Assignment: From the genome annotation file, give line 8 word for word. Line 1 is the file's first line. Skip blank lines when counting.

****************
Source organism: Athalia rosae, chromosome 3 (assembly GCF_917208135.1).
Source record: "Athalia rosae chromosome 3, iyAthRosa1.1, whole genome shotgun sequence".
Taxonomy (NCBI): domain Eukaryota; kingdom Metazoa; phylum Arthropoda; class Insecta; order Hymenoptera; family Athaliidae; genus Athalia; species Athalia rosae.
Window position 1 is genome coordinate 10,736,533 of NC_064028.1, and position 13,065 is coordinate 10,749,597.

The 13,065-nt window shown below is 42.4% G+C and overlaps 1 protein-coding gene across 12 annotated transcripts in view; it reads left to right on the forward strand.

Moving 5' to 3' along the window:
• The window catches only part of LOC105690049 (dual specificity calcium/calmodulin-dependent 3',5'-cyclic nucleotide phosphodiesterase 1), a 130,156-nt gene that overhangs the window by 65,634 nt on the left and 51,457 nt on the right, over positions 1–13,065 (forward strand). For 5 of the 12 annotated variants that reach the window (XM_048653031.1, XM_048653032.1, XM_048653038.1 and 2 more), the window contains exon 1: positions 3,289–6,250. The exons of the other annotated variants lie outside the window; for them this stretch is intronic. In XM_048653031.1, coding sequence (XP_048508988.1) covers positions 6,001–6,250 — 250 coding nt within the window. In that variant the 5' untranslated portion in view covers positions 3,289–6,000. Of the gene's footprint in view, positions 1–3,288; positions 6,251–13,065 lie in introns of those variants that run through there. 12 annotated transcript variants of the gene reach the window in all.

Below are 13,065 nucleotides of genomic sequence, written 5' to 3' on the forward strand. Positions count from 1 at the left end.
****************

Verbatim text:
Below are 13,065 nucleotides of genomic sequence, written 5' to 3' on the forward strand. Positions count from 1 at the left end.